New U.S. tax rules and regulatory reforms are helping to lure capital investment away from Canada and to the United States, according to the Canadian Association of Petroleum Producers (CAPP), a leading industry association.
Tim McMillan, Chief Executive Officer of CAPP, said the sector is seeing companies, including Canadian firms, looking at allocating more capital dollars in the U.S. while investment in Canada is decreasing. In fact, Canada's top energy customer is now its leading energy competitor, he said.
“That's almost adding gasoline to a fire that's already burning," Mr. McMillan said of the recent U.S. tax reforms. “They are beating us on regulatory times. They are beating us on tax policy, on capital cost write offs. It is across the board.”
Mr. McMillan made the comments Monday at a press conference in Ottawa where the industry lobby group said Canada is falling behind in the global competition for oil and natural gas investment. The latest hit came in the form of U.S. Tax Cuts and Jobs Act, which signed into law late last year by President Donald Trump.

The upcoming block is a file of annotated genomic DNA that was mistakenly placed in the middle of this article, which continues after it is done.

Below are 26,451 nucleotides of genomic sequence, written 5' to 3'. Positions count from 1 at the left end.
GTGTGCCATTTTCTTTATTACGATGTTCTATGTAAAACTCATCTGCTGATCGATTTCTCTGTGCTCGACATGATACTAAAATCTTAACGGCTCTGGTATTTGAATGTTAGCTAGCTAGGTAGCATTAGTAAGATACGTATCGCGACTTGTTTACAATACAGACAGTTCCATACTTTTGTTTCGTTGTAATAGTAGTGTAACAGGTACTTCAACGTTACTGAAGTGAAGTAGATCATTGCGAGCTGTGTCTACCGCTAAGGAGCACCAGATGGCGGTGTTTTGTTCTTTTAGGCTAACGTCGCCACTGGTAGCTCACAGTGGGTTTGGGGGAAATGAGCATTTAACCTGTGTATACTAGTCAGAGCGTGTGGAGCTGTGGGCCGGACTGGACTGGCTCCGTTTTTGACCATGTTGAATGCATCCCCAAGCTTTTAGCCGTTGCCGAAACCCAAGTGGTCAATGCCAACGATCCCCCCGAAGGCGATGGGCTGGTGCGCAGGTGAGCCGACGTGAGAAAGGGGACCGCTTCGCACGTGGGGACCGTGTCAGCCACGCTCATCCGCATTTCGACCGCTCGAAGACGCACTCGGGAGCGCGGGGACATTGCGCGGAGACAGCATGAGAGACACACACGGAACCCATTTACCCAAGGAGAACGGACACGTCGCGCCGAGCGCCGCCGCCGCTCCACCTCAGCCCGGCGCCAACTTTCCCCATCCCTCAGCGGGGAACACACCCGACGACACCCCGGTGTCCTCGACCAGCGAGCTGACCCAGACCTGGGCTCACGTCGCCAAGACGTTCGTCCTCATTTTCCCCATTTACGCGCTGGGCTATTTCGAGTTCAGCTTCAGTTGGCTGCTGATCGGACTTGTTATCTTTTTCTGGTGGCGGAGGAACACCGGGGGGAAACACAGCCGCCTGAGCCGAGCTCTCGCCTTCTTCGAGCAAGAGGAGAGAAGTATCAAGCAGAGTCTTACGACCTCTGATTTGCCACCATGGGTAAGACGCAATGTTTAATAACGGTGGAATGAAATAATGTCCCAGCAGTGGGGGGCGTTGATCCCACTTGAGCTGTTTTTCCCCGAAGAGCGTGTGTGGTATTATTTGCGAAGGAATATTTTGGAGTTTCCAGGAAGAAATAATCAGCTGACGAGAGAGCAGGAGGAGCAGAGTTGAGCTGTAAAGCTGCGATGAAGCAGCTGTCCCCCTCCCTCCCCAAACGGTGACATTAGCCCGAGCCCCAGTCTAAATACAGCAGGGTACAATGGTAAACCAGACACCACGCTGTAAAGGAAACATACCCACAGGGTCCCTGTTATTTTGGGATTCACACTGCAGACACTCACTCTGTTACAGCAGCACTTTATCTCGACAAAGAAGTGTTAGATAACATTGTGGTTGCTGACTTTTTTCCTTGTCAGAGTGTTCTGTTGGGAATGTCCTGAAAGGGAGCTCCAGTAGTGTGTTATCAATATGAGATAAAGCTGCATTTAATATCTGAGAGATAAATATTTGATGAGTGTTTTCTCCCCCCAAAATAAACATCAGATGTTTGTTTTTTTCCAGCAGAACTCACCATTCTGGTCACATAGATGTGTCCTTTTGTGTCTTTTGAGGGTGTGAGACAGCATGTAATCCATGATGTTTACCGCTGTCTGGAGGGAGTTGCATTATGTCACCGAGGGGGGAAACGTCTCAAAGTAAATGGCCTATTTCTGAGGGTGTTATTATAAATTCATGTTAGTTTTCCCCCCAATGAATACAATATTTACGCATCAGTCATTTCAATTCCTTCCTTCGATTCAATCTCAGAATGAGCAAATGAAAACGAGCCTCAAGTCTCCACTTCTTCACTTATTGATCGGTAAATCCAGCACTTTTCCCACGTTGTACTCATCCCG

American legislators dropped the overall corporate income tax rate to 21% from 35%. They also made favourable changes that allow for tangible property — such as drilling costs, well equipment and pipelines — to be fully deducted over a much shorter time frame.
“It changes the economics of the big projects,” said Ben Brunnen, CAPP's vice president of oilsands.
That could prove particularly tough on the oilsands, he said, and benefit investment in offshore opportunities in the Gulf of Mexico as well as in the refining and petrochemical industries. CAPP is also watching to see whether U.S.-based companies will bring their earnings back home as the tax changes reduce the tax burden on repatriating capital.
But even before the U.S. tax reforms, investment in America's energy industry had surged ahead of Canada. Total capital spending on Canadian oil and natural gas was $45 billion in 2017, down 19% from 2016. Capital spending in the U.S. sector last year increased to $120 billion, up 38% from a year earlier.
Though controversial, the U.S. administration has introduced regulatory reforms aimed at spurring more growth in industrial activity. Investment in the U.S. shale sector is also booming with strengthening oil prices. Canada's oilpatch, meanwhile, is selling its oil at a steep discount due to shipping constraints and a lack of pipeline capacity. The energy sector has also complained of a slow-moving regulatory process, though some environmental groups believe that process has been biased toward approval. Ottawa announced an overhaul of the project assessment process earlier this month.
Calgary's ARC Energy Research Institute expects the Canadian oil and gas industry to spend about five per cent less in 2018 than in 2017. Separate analysis of the U.S. sector predicts about a 40% increase in capital spending.